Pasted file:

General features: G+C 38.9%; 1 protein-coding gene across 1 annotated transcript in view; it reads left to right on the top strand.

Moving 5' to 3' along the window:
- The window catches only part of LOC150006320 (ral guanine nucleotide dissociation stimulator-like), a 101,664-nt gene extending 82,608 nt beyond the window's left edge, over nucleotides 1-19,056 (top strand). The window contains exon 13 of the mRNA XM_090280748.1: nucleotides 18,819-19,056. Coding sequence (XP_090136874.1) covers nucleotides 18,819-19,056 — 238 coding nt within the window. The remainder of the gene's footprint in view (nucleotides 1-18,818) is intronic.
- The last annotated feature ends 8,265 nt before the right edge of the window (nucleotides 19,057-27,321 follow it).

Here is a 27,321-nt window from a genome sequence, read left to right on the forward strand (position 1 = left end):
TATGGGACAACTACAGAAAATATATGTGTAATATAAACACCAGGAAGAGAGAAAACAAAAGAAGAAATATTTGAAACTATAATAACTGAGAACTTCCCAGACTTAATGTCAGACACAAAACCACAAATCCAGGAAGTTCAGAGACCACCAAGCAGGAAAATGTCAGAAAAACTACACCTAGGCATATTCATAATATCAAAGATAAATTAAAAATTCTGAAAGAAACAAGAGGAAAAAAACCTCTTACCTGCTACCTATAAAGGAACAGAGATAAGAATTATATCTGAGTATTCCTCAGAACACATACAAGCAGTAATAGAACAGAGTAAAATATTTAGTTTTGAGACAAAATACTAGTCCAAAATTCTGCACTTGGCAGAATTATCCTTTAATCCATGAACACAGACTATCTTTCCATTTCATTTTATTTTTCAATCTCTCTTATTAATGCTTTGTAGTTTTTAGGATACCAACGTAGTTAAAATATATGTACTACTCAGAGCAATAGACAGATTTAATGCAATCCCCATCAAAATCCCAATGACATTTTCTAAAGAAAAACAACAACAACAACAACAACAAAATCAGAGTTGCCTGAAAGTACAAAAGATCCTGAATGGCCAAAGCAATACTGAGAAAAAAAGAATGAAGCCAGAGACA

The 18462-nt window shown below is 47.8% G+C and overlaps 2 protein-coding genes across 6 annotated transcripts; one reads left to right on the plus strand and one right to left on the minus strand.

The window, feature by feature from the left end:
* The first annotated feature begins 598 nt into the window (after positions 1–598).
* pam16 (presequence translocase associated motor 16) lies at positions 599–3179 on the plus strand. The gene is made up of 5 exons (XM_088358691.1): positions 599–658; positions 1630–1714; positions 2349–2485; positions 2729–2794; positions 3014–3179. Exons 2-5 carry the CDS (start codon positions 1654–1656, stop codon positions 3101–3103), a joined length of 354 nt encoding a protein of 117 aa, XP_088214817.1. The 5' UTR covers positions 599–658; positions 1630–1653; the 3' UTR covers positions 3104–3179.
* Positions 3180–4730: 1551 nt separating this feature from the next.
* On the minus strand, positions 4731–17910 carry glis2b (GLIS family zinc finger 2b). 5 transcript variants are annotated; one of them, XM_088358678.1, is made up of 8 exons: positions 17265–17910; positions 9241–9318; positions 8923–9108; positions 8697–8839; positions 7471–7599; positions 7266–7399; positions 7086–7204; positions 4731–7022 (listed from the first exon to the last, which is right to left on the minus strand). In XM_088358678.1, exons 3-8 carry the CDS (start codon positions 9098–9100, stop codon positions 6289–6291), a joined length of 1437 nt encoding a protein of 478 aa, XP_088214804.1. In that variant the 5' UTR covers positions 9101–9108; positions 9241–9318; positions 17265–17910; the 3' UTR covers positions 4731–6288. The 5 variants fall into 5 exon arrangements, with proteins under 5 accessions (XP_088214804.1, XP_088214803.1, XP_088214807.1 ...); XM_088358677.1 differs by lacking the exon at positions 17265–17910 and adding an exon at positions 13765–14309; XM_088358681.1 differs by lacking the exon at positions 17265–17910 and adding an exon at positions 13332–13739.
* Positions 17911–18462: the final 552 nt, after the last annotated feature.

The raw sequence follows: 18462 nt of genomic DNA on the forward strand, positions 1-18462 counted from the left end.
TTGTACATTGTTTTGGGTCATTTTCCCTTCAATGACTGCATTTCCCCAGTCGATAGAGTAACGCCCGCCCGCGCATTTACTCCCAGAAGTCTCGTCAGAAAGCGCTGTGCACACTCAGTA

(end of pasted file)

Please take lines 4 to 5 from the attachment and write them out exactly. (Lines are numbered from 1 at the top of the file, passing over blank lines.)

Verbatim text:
- The last annotated feature ends 8,265 nt before the right edge of the window (nucleotides 19,057-27,321 follow it).

Here is a 27,321-nt window from a genome sequence, read left to right on the forward strand (position 1 = left end):